Most gamers aren’t psychopaths trying to escape reality.
Wait, that’s a Godawful way to introduce the idea of sympathy for villains. In many games -especially the grey/brown shooters flooding the market- there’s no expectation of sympathy for the people you’re blowing holes in. There’s only coldly mechanical murder, canned (for those who don’t speak the vernacular, silenced/suppressed) AR’s huffing in the dark as you kill terrorists by the horde. Or Russians, or Iranians, or whoever else is the Bad Guy De Jour. At any rate, many shooters focus on twitch killing everything that isn’t you. Lately, however, there’s been a proliferation of games that at least offer the option of dealing with enemies nonlethally. Along with that, of course, comes the idea that not all bad guys are bad.
It’s a dangerous notion, that. It’s one thing to slaughter Nazis mercilessly, or demons. It’s a black and white sort of situation- evil versus good. But when the modern sneaker/shooter/whatever actually encourages you to think for a moment, that’s heady stuff. Really, think about it. It’s one thing to cut down cyberdemons in Doom, it’s another to be listening to a couple of minimum-wage security guards bumming around, grumbling about the pay and hours. Then, they become more human. It’s hard to put humanity on a cacodemon. It’s another to hear some guy whose job YOU might have had, sitting there in a booth between you and your objective complaining that he thinks that his wife is cheating, or that he’s hungry because he forgot his lunch on the kitchen table. Subtle moments that remind you that most of the baddies in the game you’re planning are real people, with real backgrounds. It makes you think twice about smearing them over forty yards of warehouse.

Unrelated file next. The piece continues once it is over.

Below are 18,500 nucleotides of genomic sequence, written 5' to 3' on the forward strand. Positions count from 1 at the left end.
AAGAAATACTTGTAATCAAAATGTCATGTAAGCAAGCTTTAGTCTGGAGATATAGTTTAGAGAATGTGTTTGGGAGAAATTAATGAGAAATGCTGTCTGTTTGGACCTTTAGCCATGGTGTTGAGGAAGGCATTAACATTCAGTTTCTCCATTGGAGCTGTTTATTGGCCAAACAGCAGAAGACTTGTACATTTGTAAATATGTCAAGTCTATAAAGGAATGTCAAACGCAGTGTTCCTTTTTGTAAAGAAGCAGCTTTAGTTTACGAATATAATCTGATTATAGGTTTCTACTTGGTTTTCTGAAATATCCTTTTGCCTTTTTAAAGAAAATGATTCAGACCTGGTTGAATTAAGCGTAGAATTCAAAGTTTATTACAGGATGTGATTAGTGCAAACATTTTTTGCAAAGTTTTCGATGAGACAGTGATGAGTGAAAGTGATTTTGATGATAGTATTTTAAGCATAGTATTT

One of the best examples of this actually came out of Deus Ex: Human Revolution. I was replaying it, and sneaking into a certain apartment building in Hengsha. I had to hack a computer inside, and there were a few options: I could shoot my way in, sneak across a few rooftops, or some combination of the two. I opted a quieter option, and unholstered by silenced pistol. I crept, crawled and climbed until I reached the roof, where a few Generic Corporate Goons stood. I leaned out from a corner, and drew a bead on the back of one’s head. He fidgets as his boss talks. The boss tells the guy to shoot anyone on the roof, and he objects. He basically says, “I don’t want to shoot anyone. How am I supposed to tell them to go away? I don’t speak Cantonese,” and the boss basically tells him that the barrel of a .45 speaks a universal language. None the less, the young recruit objects again before the boss tells him to cowboy up or he’d be fired. It was something I could really understand. People need jobs, and I’ve worked security. I didn’t wake up wanting to push people around or hurt them- I and most of my colleagues woke up like anyone else, and just wanted to make another paycheck.